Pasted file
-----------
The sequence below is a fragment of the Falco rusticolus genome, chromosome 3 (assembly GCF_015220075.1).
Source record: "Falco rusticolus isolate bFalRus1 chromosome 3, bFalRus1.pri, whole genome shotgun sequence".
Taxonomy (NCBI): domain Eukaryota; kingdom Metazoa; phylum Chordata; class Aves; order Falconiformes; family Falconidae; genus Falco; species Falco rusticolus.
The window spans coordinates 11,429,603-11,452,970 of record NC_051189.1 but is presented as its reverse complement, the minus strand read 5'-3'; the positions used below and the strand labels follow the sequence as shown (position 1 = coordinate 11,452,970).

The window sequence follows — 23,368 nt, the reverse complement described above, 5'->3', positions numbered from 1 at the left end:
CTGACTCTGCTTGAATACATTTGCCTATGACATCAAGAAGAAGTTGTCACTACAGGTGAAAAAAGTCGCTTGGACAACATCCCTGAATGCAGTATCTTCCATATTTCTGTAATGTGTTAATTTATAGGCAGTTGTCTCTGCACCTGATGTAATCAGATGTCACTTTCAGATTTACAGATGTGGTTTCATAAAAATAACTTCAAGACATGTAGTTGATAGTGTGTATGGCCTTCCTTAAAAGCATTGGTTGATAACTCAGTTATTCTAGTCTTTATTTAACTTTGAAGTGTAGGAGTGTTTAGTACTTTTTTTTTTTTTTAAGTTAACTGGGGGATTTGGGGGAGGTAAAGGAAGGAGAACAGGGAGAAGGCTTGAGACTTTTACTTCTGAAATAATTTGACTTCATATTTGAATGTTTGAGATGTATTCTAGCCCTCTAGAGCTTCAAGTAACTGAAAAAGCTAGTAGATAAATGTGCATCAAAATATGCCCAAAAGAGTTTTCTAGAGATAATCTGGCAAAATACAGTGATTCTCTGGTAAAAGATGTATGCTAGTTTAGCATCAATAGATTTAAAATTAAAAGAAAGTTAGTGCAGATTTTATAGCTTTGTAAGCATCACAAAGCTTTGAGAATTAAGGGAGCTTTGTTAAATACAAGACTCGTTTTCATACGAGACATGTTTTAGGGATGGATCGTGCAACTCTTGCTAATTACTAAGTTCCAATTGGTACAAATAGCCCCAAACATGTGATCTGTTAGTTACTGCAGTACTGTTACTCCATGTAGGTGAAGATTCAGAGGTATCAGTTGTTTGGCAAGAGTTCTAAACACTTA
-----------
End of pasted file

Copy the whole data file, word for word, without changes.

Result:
The sequence below is a fragment of the Falco rusticolus genome, chromosome 3 (assembly GCF_015220075.1).
Source record: "Falco rusticolus isolate bFalRus1 chromosome 3, bFalRus1.pri, whole genome shotgun sequence".
Taxonomy (NCBI): domain Eukaryota; kingdom Metazoa; phylum Chordata; class Aves; order Falconiformes; family Falconidae; genus Falco; species Falco rusticolus.
The window spans coordinates 11,429,603-11,452,970 of record NC_051189.1 but is presented as its reverse complement, the minus strand read 5'-3'; the positions used below and the strand labels follow the sequence as shown (position 1 = coordinate 11,452,970).

The window sequence follows — 23,368 nt, the reverse complement described above, 5'->3', positions numbered from 1 at the left end:
CTGACTCTGCTTGAATACATTTGCCTATGACATCAAGAAGAAGTTGTCACTACAGGTGAAAAAAGTCGCTTGGACAACATCCCTGAATGCAGTATCTTCCATATTTCTGTAATGTGTTAATTTATAGGCAGTTGTCTCTGCACCTGATGTAATCAGATGTCACTTTCAGATTTACAGATGTGGTTTCATAAAAATAACTTCAAGACATGTAGTTGATAGTGTGTATGGCCTTCCTTAAAAGCATTGGTTGATAACTCAGTTATTCTAGTCTTTATTTAACTTTGAAGTGTAGGAGTGTTTAGTACTTTTTTTTTTTTTTAAGTTAACTGGGGGATTTGGGGGAGGTAAAGGAAGGAGAACAGGGAGAAGGCTTGAGACTTTTACTTCTGAAATAATTTGACTTCATATTTGAATGTTTGAGATGTATTCTAGCCCTCTAGAGCTTCAAGTAACTGAAAAAGCTAGTAGATAAATGTGCATCAAAATATGCCCAAAAGAGTTTTCTAGAGATAATCTGGCAAAATACAGTGATTCTCTGGTAAAAGATGTATGCTAGTTTAGCATCAATAGATTTAAAATTAAAAGAAAGTTAGTGCAGATTTTATAGCTTTGTAAGCATCACAAAGCTTTGAGAATTAAGGGAGCTTTGTTAAATACAAGACTCGTTTTCATACGAGACATGTTTTAGGGATGGATCGTGCAACTCTTGCTAATTACTAAGTTCCAATTGGTACAAATAGCCCCAAACATGTGATCTGTTAGTTACTGCAGTACTGTTACTCCATGTAGGTGAAGATTCAGAGGTATCAGTTGTTTGGCAAGAGTTCTAAACACTTA